Straight Talk About Talking Animals
© 2001 Children's Book Insider, LLC
Laura Backes, Publisher, Children's Book
Insider, the Newsletter for Children's Writers
Twenty years ago "talking animal stories" were everywhere. Then, in the early 1990's, many editors decided they didn't want to see these books anymore. Of course, established authors like William Steig never stopped populating their stories with chatty mice or frogs, but beginning writers had trouble getting talking animal books past the slush pile. Now the tide has turned again, and it appears that every publisher has new picture books featuring animals with something to say.
However, you can't just plop a cute bunny in your story and expect it to sell. The number one rule in children's fiction writing will always be to base your story on endearing, believable, unique characters. I've studied talking animal books and found they fall into three basic categories:
* Animals Who Act Human
Everyone is familiar with stories like Marc Brown's picture books about Arthur the aardvark, or Else Holmelund Minarik's Little Bear series of easy readers. In these books the main character lives with his or her family within a society of animals that mirrors human society. They go to school, wear clothes, play with toys and have very human problems. The main character is a child just like the reader, and has childlike thoughts, feelings and concerns. The fact that they're animals makes them visually endearing to young readers, but it's easy to forget that they're not human.
Another kind of book are stories in which the characters are animals who act human, but they're not really kids. They live alone without parents. Though they're adults in the animal world, they're really kids at heart with very childlike outlooks on life. Often these books center around the friendship of two animals, such as the Frog and Toad easy readers by Arnold Lobel, and the Toot & Puddle picture books by Holly Hobbie. Part of the charm of these characters is that children can relate to creatures who are supposedly grown up.
* Animals Who Act Mostly Human
Another category is books in which the animals act mostly human, but retain a few elements of their true animal nature. This subtly reminds the reader that though these animals may talk, ride bikes and visit the playground, they're still animals. Often the characters are depicted in illustrations without clothes.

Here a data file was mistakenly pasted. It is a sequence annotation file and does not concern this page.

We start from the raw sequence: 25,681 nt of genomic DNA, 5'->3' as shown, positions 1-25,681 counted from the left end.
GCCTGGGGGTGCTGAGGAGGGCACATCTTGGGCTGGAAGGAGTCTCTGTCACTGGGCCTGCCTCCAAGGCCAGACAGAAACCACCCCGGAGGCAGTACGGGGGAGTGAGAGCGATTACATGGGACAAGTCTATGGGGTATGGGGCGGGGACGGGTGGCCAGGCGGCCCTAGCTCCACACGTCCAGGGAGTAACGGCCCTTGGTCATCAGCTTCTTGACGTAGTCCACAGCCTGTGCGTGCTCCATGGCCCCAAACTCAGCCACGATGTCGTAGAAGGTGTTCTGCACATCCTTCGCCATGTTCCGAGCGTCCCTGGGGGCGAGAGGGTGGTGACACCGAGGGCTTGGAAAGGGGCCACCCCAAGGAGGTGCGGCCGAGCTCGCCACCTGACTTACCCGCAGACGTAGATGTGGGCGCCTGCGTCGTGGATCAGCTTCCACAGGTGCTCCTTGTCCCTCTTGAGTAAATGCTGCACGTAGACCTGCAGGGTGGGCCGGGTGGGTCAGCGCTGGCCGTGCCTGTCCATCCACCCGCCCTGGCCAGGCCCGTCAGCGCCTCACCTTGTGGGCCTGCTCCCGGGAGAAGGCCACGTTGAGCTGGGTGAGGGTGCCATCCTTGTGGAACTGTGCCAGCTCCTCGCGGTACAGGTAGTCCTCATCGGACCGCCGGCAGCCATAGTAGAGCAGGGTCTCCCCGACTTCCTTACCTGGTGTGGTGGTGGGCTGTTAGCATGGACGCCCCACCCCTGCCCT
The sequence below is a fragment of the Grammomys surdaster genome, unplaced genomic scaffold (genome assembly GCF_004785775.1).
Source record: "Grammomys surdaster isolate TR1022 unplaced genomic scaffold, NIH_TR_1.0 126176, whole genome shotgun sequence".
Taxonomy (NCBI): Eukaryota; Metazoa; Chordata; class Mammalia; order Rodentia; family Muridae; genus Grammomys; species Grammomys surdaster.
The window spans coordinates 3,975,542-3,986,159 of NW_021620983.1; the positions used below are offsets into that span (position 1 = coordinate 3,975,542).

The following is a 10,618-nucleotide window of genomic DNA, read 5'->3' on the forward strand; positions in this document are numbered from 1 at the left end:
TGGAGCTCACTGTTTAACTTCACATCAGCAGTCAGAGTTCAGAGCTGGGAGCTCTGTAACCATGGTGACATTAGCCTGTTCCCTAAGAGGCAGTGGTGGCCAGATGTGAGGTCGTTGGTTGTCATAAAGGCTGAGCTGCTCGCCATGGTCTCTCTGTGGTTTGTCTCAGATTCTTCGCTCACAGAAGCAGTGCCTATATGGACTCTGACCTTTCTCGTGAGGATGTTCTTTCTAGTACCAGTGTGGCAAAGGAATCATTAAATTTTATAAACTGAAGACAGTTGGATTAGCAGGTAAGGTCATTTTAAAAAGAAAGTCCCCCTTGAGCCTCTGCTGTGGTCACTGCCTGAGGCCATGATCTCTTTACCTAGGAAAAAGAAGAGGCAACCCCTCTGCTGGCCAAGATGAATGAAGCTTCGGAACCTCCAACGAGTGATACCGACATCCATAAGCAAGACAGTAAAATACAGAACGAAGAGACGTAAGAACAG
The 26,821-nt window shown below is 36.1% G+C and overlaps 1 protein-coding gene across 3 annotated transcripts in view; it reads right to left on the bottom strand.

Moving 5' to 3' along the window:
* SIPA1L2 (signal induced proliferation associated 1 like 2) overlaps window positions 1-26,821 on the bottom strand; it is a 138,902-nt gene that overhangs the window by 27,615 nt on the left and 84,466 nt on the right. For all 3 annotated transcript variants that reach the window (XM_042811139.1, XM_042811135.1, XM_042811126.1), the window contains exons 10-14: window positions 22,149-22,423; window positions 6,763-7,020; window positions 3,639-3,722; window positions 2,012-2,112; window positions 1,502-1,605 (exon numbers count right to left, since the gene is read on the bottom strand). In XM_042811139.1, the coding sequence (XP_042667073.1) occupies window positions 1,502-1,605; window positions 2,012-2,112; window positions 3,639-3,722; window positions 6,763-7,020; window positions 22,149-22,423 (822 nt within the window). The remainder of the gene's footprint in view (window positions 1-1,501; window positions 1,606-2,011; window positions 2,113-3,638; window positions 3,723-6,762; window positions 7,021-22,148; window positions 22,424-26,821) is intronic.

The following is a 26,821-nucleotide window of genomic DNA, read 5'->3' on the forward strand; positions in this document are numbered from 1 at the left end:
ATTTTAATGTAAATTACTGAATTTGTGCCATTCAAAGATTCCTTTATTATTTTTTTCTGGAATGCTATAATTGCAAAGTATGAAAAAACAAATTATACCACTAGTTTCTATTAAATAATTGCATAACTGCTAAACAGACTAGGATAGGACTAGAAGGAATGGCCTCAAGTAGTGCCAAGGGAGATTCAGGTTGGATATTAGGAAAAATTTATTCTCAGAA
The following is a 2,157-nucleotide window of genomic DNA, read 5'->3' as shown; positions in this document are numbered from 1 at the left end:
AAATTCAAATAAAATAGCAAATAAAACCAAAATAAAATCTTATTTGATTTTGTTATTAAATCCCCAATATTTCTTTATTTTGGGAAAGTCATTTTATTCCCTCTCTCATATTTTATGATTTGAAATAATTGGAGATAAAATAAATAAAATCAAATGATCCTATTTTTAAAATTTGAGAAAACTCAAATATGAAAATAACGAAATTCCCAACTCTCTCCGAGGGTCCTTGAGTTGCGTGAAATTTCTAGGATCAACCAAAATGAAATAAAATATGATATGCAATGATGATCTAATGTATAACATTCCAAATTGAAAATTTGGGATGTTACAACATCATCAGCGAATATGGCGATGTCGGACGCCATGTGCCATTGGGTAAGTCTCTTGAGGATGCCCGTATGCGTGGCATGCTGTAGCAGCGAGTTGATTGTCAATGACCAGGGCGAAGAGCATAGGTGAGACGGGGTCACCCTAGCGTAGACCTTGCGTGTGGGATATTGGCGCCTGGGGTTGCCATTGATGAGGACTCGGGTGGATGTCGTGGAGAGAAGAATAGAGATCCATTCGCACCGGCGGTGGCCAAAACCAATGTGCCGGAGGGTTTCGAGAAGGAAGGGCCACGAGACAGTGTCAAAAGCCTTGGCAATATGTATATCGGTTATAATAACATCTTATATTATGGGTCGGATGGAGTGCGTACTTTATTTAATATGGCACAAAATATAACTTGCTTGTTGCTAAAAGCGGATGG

Children are drawn to these books because they're about talking animals, an idea they find funny, delightful, and know is something adults would never accept. Paulette Bourgeois' picture books about Franklin the turtle is one example. Though Franklin functions mainly as a kid, he sleeps in his shell and doesn't have teeth (and thus feels cheated because he'll never be visited by the tooth fairy). Jonathan London's series of very early readers shows Froggy hopping and flopping around as he tries to get dressed, and being reminded by his mother that he's supposed to sleep through the winter (because that's what frogs do). In Mem Fox's Possum Magic, the possums live in trees in the Australian bush and are wary of snakes, even though they dine on pumpkin scones and vegemite sandwiches.
Once you start gravitating toward reality with your talking animals, you open the door for older readers. The juxtaposition of fantasy and reality can be a compelling mix if done skillfully. Brian Jacques' Redwall, a young adult novel about an abbey of peaceful mice that is attacked by an army of savage rats is a prime example.
* Animals Who Talk But Remain Animals
The third category are animals who happen to talk, but otherwise remain true to their animal selves. Generally, if these characters interact with humans they act as any real animal would--in other words, they don't carry on conversations with people. Though the animals may (and should) face problems that children can relate to, these problems arise and are solved within the boundaries of the animal world. This scenario is perfect for middle grade readers. In E.B. White's Charlotte's Web, when Wilbur the pig learns his fate is to be sold to a butcher, it's Charlotte the spider's intelligence that helps save his life. James Howe's hilarious Bunnicula is the story of a dog and cat who go to great lengths to find out whether or not the family's pet rabbit is really a vampire. In each case the authors used real animals as their models, and then imagined what they might actually say if they could talk. Such careful groundwork results in characters who are believable and very real to the reader.
Of course, you'll always find variations on the above, but the most successful books tend to fall within these guidelines. Like any "rules" of writing, they are meant to provide a framework within which infinite stories can be told. And like all rules, it's only after you've mastered them can you begin to break them.
Copyright © 2001 Children's Book Insider, LLC
Laura Backes is the publisher of Children's Book Insider, the Newsletter for Children's Writers. For more information about writing children's books, including free articles, market tips, insider secrets and much more, visit Children's Book Insider's home on the web at http://write4kids.com.